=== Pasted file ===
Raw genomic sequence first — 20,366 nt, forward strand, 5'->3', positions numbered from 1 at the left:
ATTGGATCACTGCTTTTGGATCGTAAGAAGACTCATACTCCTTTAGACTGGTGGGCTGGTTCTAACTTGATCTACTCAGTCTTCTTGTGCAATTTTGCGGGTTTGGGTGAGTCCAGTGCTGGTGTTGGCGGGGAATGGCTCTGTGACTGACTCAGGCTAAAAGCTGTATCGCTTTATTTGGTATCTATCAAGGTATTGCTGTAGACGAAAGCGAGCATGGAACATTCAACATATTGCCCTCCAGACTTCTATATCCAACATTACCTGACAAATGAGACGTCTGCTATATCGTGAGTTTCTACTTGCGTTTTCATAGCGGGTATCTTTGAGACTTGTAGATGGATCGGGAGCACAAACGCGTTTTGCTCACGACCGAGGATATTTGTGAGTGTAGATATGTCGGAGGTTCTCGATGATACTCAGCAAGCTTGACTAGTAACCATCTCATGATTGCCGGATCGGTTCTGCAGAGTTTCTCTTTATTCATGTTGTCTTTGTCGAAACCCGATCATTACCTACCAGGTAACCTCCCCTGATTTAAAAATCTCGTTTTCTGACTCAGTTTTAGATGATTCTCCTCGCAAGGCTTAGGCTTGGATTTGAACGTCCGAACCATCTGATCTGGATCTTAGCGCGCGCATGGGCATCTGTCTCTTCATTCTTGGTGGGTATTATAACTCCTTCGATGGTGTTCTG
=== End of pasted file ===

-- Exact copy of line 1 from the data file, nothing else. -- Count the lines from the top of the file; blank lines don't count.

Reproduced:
Raw genomic sequence first — 20,366 nt, forward strand, 5'->3', positions numbered from 1 at the left: